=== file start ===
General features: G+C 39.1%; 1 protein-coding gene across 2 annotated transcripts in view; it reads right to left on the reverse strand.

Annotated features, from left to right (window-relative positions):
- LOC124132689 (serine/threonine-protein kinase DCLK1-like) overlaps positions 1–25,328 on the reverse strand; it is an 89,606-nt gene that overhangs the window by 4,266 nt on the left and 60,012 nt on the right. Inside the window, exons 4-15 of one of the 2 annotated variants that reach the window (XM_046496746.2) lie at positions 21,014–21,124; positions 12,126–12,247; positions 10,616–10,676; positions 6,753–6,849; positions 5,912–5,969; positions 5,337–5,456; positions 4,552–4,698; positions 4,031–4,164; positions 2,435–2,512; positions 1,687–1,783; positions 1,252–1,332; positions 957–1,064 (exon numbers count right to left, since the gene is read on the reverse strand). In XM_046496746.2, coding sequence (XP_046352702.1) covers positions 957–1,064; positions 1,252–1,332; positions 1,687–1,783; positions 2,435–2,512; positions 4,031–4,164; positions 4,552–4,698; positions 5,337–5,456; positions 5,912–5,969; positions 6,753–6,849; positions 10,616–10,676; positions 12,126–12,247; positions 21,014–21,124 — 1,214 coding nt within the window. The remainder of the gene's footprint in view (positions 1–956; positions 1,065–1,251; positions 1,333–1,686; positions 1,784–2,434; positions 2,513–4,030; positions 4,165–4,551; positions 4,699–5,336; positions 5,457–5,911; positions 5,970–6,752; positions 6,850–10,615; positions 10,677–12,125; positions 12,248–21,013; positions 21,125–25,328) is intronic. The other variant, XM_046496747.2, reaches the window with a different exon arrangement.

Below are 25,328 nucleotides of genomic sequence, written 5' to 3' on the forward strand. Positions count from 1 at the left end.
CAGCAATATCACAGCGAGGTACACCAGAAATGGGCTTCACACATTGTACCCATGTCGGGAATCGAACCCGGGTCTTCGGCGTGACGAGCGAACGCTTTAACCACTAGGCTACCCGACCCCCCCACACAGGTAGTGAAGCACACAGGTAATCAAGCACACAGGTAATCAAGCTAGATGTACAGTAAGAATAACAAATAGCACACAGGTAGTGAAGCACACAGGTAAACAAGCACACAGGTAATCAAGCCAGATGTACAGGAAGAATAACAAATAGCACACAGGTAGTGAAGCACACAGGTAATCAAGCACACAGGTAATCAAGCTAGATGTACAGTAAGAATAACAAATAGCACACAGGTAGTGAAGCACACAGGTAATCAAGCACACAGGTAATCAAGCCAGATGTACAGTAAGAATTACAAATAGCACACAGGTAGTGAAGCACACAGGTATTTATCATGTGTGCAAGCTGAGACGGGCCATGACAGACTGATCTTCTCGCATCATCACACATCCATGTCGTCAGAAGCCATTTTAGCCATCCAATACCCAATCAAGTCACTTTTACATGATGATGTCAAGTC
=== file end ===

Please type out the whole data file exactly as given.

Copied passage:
General features: G+C 39.1%; 1 protein-coding gene across 2 annotated transcripts in view; it reads right to left on the reverse strand.

Annotated features, from left to right (window-relative positions):
- LOC124132689 (serine/threonine-protein kinase DCLK1-like) overlaps positions 1–25,328 on the reverse strand; it is an 89,606-nt gene that overhangs the window by 4,266 nt on the left and 60,012 nt on the right. Inside the window, exons 4-15 of one of the 2 annotated variants that reach the window (XM_046496746.2) lie at positions 21,014–21,124; positions 12,126–12,247; positions 10,616–10,676; positions 6,753–6,849; positions 5,912–5,969; positions 5,337–5,456; positions 4,552–4,698; positions 4,031–4,164; positions 2,435–2,512; positions 1,687–1,783; positions 1,252–1,332; positions 957–1,064 (exon numbers count right to left, since the gene is read on the reverse strand). In XM_046496746.2, coding sequence (XP_046352702.1) covers positions 957–1,064; positions 1,252–1,332; positions 1,687–1,783; positions 2,435–2,512; positions 4,031–4,164; positions 4,552–4,698; positions 5,337–5,456; positions 5,912–5,969; positions 6,753–6,849; positions 10,616–10,676; positions 12,126–12,247; positions 21,014–21,124 — 1,214 coding nt within the window. The remainder of the gene's footprint in view (positions 1–956; positions 1,065–1,251; positions 1,333–1,686; positions 1,784–2,434; positions 2,513–4,030; positions 4,165–4,551; positions 4,699–5,336; positions 5,457–5,911; positions 5,970–6,752; positions 6,850–10,615; positions 10,677–12,125; positions 12,248–21,013; positions 21,125–25,328) is intronic. The other variant, XM_046496747.2, reaches the window with a different exon arrangement.

Below are 25,328 nucleotides of genomic sequence, written 5' to 3' on the forward strand. Positions count from 1 at the left end.
CAGCAATATCACAGCGAGGTACACCAGAAATGGGCTTCACACATTGTACCCATGTCGGGAATCGAACCCGGGTCTTCGGCGTGACGAGCGAACGCTTTAACCACTAGGCTACCCGACCCCCCCACACAGGTAGTGAAGCACACAGGTAATCAAGCACACAGGTAATCAAGCTAGATGTACAGTAAGAATAACAAATAGCACACAGGTAGTGAAGCACACAGGTAAACAAGCACACAGGTAATCAAGCCAGATGTACAGGAAGAATAACAAATAGCACACAGGTAGTGAAGCACACAGGTAATCAAGCACACAGGTAATCAAGCTAGATGTACAGTAAGAATAACAAATAGCACACAGGTAGTGAAGCACACAGGTAATCAAGCACACAGGTAATCAAGCCAGATGTACAGTAAGAATTACAAATAGCACACAGGTAGTGAAGCACACAGGTATTTATCATGTGTGCAAGCTGAGACGGGCCATGACAGACTGATCTTCTCGCATCATCACACATCCATGTCGTCAGAAGCCATTTTAGCCATCCAATACCCAATCAAGTCACTTTTACATGATGATGTCAAGTC